In just over a year, Von has released three albums, and all of them are solid. Von raps with a punchy energy and an icy sort of precision. Unlike his drill peers, both from Chicago and from elsewhere, Von doesn’t really rely on melody or intonation. Von might exist within drill music, but he’s not really a drill artist. Instead, Von is a classical rapper. He sounds focused, and he snorts out punchy lyrics, on beat, without slurring his words or letting his accent do the talking. His imagery is sharp, and his delivery is urgent. He’s got some shit he wants to tell you right now: “Boy, I’m talking tragedies, massacres, casualties/ Shit that I can’t even remember, bet they remember me.”

On Friday, Von released Welcome To O’Block, his third album. The album doesn’t lean on storytelling the way that his previous ones did. Von spends much of it just flexing or talking shit. He’s said that he wrote most of the songs to beats rather than finding beats that fit what he’d already written. Still, Von has a way of describing a situation. He can get emotional, for instance, when he says what he’s thinking after a friend snitches on him: “Bitch, I would’ve bonded you out/ You could’ve stayed at my house/ We would’ve figured it out/ You took the easiest route.” And Von also shows real presence all through the album, holding his own even when a star like Polo G shows up.

And Von can still tell a story. Welcome To O’Block ends with “Wayne’s Story,” possibly Von’s best story-song yet. On the track, Von lays out a tale of Shorty and Wayne, two street figures in an emotional war against each other. For once, Von keeps himself out of it, telling the whole tale in third person. He ends it on a cliffhanger: “Now Shorty crying at the funeral, suit and a tie/ Looked auntie straight in her eyes/ ‘Whoever did this shit gon’ die/ Whoever did this, mama gon’ cry.'” It’s an unsettling moment, and I want to hear how it plays out.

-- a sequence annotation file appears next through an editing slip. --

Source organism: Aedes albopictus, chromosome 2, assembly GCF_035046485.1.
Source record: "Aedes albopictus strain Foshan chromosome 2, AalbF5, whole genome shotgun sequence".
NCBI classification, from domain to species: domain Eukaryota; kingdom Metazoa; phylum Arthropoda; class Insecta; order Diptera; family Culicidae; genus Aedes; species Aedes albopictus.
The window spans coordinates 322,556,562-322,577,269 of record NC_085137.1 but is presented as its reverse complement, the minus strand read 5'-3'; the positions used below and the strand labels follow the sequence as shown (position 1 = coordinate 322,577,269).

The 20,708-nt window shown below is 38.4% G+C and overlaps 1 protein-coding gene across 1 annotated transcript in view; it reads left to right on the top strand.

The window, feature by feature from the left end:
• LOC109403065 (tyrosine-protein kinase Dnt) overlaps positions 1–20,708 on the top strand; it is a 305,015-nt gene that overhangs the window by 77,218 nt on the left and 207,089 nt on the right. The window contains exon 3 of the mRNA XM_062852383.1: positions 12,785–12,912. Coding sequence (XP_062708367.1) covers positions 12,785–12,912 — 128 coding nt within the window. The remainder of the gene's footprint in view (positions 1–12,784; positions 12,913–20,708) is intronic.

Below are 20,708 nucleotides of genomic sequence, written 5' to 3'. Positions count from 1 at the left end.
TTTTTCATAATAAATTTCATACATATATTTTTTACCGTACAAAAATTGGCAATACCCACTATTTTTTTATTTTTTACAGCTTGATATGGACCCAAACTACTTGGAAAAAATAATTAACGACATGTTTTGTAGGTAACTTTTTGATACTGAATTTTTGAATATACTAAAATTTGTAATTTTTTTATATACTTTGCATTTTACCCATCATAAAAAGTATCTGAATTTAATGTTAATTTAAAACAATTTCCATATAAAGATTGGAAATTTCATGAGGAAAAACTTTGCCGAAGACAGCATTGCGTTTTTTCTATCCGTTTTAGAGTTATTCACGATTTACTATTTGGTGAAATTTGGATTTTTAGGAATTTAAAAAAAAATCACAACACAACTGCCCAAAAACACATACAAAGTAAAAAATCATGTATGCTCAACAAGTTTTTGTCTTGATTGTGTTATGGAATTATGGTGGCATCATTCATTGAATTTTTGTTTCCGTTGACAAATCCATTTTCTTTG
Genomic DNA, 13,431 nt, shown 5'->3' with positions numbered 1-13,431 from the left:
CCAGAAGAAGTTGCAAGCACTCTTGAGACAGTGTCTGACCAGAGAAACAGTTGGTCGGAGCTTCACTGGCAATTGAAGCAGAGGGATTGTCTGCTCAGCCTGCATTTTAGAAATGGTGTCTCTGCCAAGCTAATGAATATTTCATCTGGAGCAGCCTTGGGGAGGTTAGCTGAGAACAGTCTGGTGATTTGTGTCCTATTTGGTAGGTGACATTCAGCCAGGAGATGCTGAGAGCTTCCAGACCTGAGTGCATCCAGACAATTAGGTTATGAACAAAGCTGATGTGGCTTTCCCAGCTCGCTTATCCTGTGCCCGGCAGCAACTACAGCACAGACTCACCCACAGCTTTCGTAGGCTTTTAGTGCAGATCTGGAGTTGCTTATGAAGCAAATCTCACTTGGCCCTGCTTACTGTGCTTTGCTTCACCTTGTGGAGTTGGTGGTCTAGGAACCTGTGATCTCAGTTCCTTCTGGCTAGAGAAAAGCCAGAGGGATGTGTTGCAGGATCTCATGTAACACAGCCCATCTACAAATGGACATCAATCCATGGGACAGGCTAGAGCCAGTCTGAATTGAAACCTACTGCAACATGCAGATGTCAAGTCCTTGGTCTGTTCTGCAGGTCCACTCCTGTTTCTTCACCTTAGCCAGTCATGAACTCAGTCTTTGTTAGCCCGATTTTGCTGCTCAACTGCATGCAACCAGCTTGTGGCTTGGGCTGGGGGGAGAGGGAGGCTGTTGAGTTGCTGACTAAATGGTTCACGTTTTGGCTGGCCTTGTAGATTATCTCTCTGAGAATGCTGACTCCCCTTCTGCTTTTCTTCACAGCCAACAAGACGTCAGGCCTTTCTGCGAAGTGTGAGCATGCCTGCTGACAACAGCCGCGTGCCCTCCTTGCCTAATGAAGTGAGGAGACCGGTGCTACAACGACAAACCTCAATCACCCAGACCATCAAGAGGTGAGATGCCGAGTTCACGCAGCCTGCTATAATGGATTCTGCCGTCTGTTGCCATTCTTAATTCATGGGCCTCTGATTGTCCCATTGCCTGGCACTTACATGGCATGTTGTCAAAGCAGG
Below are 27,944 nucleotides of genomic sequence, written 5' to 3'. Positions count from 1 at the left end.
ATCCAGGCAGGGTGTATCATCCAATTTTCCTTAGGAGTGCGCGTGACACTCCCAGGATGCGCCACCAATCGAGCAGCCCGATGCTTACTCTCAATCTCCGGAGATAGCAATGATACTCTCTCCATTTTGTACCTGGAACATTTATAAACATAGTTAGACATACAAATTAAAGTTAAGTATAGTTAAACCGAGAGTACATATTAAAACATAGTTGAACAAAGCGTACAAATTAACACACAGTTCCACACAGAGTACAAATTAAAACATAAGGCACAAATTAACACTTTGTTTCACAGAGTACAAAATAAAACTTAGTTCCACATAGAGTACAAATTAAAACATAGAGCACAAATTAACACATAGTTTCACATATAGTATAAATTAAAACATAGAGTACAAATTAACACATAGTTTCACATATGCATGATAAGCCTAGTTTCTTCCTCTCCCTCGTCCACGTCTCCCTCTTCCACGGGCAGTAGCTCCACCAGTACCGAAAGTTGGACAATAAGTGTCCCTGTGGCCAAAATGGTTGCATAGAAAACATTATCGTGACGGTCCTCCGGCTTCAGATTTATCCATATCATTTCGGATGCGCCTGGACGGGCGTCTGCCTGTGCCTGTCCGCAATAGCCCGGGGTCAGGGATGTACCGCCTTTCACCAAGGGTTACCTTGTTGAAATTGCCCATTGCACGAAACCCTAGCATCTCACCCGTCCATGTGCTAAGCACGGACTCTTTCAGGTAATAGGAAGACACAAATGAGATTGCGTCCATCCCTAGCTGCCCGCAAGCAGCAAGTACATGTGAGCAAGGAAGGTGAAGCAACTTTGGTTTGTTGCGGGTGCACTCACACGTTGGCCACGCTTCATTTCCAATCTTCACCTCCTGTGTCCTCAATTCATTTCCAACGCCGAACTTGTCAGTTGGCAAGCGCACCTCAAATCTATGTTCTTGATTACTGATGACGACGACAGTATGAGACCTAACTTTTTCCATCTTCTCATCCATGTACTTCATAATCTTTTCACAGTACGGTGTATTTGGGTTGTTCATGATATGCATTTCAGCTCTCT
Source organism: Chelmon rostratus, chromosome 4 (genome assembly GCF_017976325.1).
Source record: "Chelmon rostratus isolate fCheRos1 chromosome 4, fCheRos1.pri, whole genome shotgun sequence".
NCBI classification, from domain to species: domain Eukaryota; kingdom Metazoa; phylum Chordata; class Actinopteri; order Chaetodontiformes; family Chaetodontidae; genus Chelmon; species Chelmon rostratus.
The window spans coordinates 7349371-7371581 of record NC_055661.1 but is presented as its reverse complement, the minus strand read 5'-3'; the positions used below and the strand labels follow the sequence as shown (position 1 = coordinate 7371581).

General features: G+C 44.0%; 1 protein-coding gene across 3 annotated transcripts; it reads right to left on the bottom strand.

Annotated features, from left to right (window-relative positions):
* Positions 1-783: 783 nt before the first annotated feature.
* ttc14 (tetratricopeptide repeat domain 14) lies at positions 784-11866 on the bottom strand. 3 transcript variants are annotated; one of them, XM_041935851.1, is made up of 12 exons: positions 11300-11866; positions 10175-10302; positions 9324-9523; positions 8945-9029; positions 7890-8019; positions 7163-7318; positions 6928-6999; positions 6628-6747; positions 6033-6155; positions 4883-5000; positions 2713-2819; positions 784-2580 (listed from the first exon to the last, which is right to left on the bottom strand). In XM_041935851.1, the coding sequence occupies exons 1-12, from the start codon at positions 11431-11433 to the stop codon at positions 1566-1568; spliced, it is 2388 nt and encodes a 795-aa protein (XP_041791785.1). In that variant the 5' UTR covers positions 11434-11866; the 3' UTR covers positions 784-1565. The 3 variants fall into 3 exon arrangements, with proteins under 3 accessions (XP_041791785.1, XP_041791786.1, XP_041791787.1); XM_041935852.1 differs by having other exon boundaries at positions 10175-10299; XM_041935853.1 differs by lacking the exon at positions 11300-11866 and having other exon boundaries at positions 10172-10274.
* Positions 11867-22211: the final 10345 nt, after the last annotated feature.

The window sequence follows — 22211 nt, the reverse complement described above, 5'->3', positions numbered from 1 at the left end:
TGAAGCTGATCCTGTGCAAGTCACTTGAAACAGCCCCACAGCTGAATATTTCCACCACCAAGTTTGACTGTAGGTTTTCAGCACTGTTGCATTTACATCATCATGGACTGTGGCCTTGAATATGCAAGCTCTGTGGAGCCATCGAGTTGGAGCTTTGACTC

King Von has real starpower. He’s good-looking. He’s got energy. He’s got the storytelling thing working for him, which sets him apart. Von has clearly been around a whole lot of violence in his life, and he’s spent most of his adult life in some kind of legal trouble. But if he can make it past all that, he’s got a real shot at becoming great. It’s been a long time since a rap storyteller showed this much promise.


1. Kevin Gates – “Weeks”
Before King Von, Kevin Gates was probably the last great rap storyteller to come along, and he can still get powerfully evocative: “He tried to set me up in Dallas, broke into his own car/ He not knowing that I’m psychic and I glow in the dark.”

2. Zack Fox – “Stick” (Feat. Fabo)
Everything Zack Fox does can’t be as funny as “Jesus Is The One (I Got Depression),” but “in the crib with a shirt and no pants, Donald Duck” is pretty good. The real news here is D4L king Fabo returning in all his rubbery glory. I hope that guy never leaves us again.

3. Your Old Droog – “Ukraine”
Even when he’s talking about fitting in nowhere, this guy can really, really rap.

4. JR Writer – “Nothing Means Nothing” (Feat. 38 Spesh)
When arguably the most underrated Diplomats affiliate meets arguably the most underrated Griselda affiliate, it feels like we’ve moved outside of time, into the blur. “I asked someone about you that know everything about you, but they couldn’t tell me anything about you. They clowned you.”

5. Ghetts – “Where’s Ghetts?”
Most of the best grime veterans are the ones who always sound calm, even when they’re pissed off. This guy is absolutely unruffled.